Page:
Philippines likely to finalise BrahMos deal by next year
The Philippines is set to become the first country to buy the BrahMos cruise missile jointly developed by India and Russia, with New Delhi and Manila focusing on price negotiations with the aim of concluding a deal in 2020, people familiar with the discussions said.
India has been in talks with several countries, including Thailand, Indonesia and Vietnam, over the past few years to sell them land and sea-based versions of the supersonic cruise missile.
The people cited above said the Philippines Army had zeroed in on the BrahMos after extensive trials and everything now revolved around the cost of the system and financing for the deal.
“As far as the Philippines Army is concerned, the consensus on the BrahMos system is a done deal. Now, it’s all about the price negotiations and we hope the deal will be finalised next year,” said a person familiar with the negotiations who declined to be named.
The cost of the system will be the key factor in Manila’s decision on the number of units to be purchased to equip the Philippines Army’s first Land Based Missile System Battery, which was raised and activated in October, the people said.
Though India has offered a $100 million line of credit to the Philippines for defence purchases, Manila is exploring the option of acquiring the BrahMos system with its own funds to be allocated in the next budget.
“Various options are being looked at – whether it should be internal funding or a preferential loan – and whether there will be some preferential terms offered for the sale. The cost will determine how many systems are bought,” said the person cited above.
The Philippines Army’s decision to opt for the BrahMos became evident when a mock-up of the land-based version of the missile was displayed at an expo in Manila on December 5. The missile was displayed mounted on a truck launcher system and a chart outlined the Philippines Army’s development road map for the first Land Based Missile System Battery.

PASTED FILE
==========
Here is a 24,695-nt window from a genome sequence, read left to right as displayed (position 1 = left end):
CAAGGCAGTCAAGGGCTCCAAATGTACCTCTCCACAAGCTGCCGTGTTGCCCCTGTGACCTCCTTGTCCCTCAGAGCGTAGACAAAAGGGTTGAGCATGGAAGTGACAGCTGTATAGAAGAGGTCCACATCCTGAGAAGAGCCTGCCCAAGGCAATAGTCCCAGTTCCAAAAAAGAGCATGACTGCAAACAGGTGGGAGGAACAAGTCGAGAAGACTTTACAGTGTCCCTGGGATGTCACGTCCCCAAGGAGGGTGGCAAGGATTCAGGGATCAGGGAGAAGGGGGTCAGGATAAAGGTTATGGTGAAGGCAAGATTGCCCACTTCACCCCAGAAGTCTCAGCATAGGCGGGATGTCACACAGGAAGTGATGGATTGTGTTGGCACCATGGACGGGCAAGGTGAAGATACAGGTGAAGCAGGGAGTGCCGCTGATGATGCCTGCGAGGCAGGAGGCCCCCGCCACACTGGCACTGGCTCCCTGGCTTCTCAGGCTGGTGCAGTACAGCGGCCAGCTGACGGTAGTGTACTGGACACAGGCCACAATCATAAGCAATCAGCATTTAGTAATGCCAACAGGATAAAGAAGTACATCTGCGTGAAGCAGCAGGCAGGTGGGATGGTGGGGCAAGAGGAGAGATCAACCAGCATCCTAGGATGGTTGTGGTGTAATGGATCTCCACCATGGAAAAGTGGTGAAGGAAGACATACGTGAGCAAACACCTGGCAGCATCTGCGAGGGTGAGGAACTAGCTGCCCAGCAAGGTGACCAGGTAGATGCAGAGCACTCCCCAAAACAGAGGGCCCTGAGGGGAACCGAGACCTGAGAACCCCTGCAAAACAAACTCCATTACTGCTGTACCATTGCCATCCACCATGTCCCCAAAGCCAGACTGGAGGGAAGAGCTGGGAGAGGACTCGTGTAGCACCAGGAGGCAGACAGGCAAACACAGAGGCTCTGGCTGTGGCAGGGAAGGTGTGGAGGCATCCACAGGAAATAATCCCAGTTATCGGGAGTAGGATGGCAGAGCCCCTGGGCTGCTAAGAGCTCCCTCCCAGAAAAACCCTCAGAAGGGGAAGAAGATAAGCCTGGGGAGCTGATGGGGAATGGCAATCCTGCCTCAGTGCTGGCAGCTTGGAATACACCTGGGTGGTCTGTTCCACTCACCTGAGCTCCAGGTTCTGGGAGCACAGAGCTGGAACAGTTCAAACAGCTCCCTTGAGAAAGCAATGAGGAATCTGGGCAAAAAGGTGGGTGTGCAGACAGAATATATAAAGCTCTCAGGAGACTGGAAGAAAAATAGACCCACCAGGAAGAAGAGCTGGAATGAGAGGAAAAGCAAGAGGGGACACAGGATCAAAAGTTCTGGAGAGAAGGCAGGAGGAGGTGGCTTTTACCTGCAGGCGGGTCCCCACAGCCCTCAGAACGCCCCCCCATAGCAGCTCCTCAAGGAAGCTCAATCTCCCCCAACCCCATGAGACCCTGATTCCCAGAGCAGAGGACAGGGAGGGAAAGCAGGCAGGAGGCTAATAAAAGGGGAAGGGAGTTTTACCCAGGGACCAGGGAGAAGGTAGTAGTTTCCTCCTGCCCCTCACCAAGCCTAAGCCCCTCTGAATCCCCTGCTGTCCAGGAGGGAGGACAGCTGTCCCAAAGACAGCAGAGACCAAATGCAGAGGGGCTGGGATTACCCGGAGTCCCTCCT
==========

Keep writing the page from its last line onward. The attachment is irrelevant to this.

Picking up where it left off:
The chart said the battery had been activated and its personnel would undergo special courses on rockets, missiles and training simulators to be prepared for inducting the missiles. The chart also said: “Equipment: For acquisition of LBMS (BRAHMOS).”
The chart showed the Philippines Army expects the battery’s personnel and equipment to be ready and for all the equipment to be acquired by 2024.
It also showed the army expects the battery to be fully capable of defending the Philippines against external threats by 2028.
In recent years, the Philippines has concluded several deals with India for personal protective items or bulletproof gear and armour plating for military vehicles.
An Indian firm has also bid for a recent Philippines tender for bulletproof gear.
During Prime Minister Narendra Modi’s visit to the Philippines in 2017, the two sides signed an MoU on defence industry and logistics cooperation to provide a framework for strengthening cooperation and coordination in logistics support and services, and in the development, production and procurement of defence hardware.
In July, Thailand ambassador Chutintorn Gongsakdi had told HT his country was hoping to conclude negotiations on the purchase of the BrahMos missile by next year. He said Thailand is eyeing “important purchases” of Indian military hardware, including coastal radars and the BrahMos.
India is also exploring the possibility of selling the BrahMos to Indonesia, and a team from the Indo-Russian joint venture that makes the system visited a state-run shipyard in Surabaya in 2018 to assess the fitting of the missile on Indonesian warships.
Talks have also been held with Vietnam for the sale of the BrahMos, which was developed by the Indo-Russian joint venture set up in 1998. The Indian Navy inducted the missile on its frontline warships in 2005 and the army began inducting the BrahMos from 2007 after a series of tests.